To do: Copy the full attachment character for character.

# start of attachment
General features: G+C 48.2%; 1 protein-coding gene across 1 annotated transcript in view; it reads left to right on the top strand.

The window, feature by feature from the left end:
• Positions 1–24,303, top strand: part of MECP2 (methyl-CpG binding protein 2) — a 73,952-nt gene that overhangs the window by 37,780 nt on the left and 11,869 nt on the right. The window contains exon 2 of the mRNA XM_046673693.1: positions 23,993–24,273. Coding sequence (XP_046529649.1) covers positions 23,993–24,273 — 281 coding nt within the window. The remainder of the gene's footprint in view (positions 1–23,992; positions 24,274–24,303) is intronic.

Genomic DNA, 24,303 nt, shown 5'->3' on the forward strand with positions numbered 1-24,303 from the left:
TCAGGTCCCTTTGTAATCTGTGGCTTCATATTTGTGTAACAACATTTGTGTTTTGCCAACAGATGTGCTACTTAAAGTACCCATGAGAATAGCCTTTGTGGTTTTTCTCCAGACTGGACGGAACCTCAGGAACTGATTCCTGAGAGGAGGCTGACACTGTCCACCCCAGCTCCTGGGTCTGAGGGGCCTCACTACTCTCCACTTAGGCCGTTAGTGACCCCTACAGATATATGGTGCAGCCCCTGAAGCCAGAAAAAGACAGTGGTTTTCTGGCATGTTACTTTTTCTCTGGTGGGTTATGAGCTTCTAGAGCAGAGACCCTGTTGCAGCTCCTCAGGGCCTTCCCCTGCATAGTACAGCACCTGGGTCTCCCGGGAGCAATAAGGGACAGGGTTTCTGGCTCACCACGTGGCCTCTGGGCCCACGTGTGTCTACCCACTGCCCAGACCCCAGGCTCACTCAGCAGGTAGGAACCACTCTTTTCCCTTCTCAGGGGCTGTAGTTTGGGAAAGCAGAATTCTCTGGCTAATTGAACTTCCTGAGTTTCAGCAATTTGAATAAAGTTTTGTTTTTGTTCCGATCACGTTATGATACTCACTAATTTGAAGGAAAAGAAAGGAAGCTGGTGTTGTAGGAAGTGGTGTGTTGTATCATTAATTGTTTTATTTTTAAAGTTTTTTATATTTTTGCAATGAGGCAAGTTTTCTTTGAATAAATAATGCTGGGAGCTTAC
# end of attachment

General features: G+C 48.2%; 1 protein-coding gene across 1 annotated transcript in view; it reads left to right on the top strand.

The window, feature by feature from the left end:
• Positions 1–24,303, top strand: part of MECP2 (methyl-CpG binding protein 2) — a 73,952-nt gene that overhangs the window by 37,780 nt on the left and 11,869 nt on the right. The window contains exon 2 of the mRNA XM_046673693.1: positions 23,993–24,273. Coding sequence (XP_046529649.1) covers positions 23,993–24,273 — 281 coding nt within the window. The remainder of the gene's footprint in view (positions 1–23,992; positions 24,274–24,303) is intronic.

Genomic DNA, 24,303 nt, shown 5'->3' on the forward strand with positions numbered 1-24,303 from the left:
TCAGGTCCCTTTGTAATCTGTGGCTTCATATTTGTGTAACAACATTTGTGTTTTGCCAACAGATGTGCTACTTAAAGTACCCATGAGAATAGCCTTTGTGGTTTTTCTCCAGACTGGACGGAACCTCAGGAACTGATTCCTGAGAGGAGGCTGACACTGTCCACCCCAGCTCCTGGGTCTGAGGGGCCTCACTACTCTCCACTTAGGCCGTTAGTGACCCCTACAGATATATGGTGCAGCCCCTGAAGCCAGAAAAAGACAGTGGTTTTCTGGCATGTTACTTTTTCTCTGGTGGGTTATGAGCTTCTAGAGCAGAGACCCTGTTGCAGCTCCTCAGGGCCTTCCCCTGCATAGTACAGCACCTGGGTCTCCCGGGAGCAATAAGGGACAGGGTTTCTGGCTCACCACGTGGCCTCTGGGCCCACGTGTGTCTACCCACTGCCCAGACCCCAGGCTCACTCAGCAGGTAGGAACCACTCTTTTCCCTTCTCAGGGGCTGTAGTTTGGGAAAGCAGAATTCTCTGGCTAATTGAACTTCCTGAGTTTCAGCAATTTGAATAAAGTTTTGTTTTTGTTCCGATCACGTTATGATACTCACTAATTTGAAGGAAAAGAAAGGAAGCTGGTGTTGTAGGAAGTGGTGTGTTGTATCATTAATTGTTTTATTTTTAAAGTTTTTTATATTTTTGCAATGAGGCAAGTTTTCTTTGAATAAATAATGCTGGGAGCTTAC